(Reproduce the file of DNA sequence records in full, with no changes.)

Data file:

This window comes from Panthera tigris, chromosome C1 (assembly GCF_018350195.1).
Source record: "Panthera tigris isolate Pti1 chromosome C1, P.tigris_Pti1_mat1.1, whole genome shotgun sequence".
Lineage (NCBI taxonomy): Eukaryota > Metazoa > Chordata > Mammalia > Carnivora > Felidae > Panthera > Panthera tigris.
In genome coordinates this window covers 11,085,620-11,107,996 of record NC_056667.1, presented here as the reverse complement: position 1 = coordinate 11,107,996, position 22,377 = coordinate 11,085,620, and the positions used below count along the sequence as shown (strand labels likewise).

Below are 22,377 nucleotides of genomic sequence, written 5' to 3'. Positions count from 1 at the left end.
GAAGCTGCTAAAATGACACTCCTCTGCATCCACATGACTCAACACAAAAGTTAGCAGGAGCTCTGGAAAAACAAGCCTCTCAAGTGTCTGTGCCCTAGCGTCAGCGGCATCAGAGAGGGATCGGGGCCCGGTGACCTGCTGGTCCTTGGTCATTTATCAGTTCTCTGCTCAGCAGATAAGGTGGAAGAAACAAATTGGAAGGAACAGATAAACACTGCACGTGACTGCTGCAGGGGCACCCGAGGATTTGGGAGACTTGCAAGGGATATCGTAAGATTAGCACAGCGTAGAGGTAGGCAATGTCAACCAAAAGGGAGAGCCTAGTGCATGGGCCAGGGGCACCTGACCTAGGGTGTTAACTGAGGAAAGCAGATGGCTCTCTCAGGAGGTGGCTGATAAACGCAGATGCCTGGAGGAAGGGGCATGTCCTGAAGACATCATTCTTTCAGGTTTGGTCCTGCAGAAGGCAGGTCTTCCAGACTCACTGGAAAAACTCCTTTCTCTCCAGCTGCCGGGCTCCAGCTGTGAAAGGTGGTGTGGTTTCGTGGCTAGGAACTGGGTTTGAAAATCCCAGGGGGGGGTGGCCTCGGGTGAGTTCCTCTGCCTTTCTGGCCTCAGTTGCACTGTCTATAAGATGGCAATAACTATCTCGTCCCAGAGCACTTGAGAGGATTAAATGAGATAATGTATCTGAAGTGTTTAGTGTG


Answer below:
This window comes from Panthera tigris, chromosome C1 (assembly GCF_018350195.1).
Source record: "Panthera tigris isolate Pti1 chromosome C1, P.tigris_Pti1_mat1.1, whole genome shotgun sequence".
Lineage (NCBI taxonomy): Eukaryota > Metazoa > Chordata > Mammalia > Carnivora > Felidae > Panthera > Panthera tigris.
In genome coordinates this window covers 11,085,620-11,107,996 of record NC_056667.1, presented here as the reverse complement: position 1 = coordinate 11,107,996, position 22,377 = coordinate 11,085,620, and the positions used below count along the sequence as shown (strand labels likewise).

Below are 22,377 nucleotides of genomic sequence, written 5' to 3'. Positions count from 1 at the left end.
GAAGCTGCTAAAATGACACTCCTCTGCATCCACATGACTCAACACAAAAGTTAGCAGGAGCTCTGGAAAAACAAGCCTCTCAAGTGTCTGTGCCCTAGCGTCAGCGGCATCAGAGAGGGATCGGGGCCCGGTGACCTGCTGGTCCTTGGTCATTTATCAGTTCTCTGCTCAGCAGATAAGGTGGAAGAAACAAATTGGAAGGAACAGATAAACACTGCACGTGACTGCTGCAGGGGCACCCGAGGATTTGGGAGACTTGCAAGGGATATCGTAAGATTAGCACAGCGTAGAGGTAGGCAATGTCAACCAAAAGGGAGAGCCTAGTGCATGGGCCAGGGGCACCTGACCTAGGGTGTTAACTGAGGAAAGCAGATGGCTCTCTCAGGAGGTGGCTGATAAACGCAGATGCCTGGAGGAAGGGGCATGTCCTGAAGACATCATTCTTTCAGGTTTGGTCCTGCAGAAGGCAGGTCTTCCAGACTCACTGGAAAAACTCCTTTCTCTCCAGCTGCCGGGCTCCAGCTGTGAAAGGTGGTGTGGTTTCGTGGCTAGGAACTGGGTTTGAAAATCCCAGGGGGGGGTGGCCTCGGGTGAGTTCCTCTGCCTTTCTGGCCTCAGTTGCACTGTCTATAAGATGGCAATAACTATCTCGTCCCAGAGCACTTGAGAGGATTAAATGAGATAATGTATCTGAAGTGTTTAGTGTG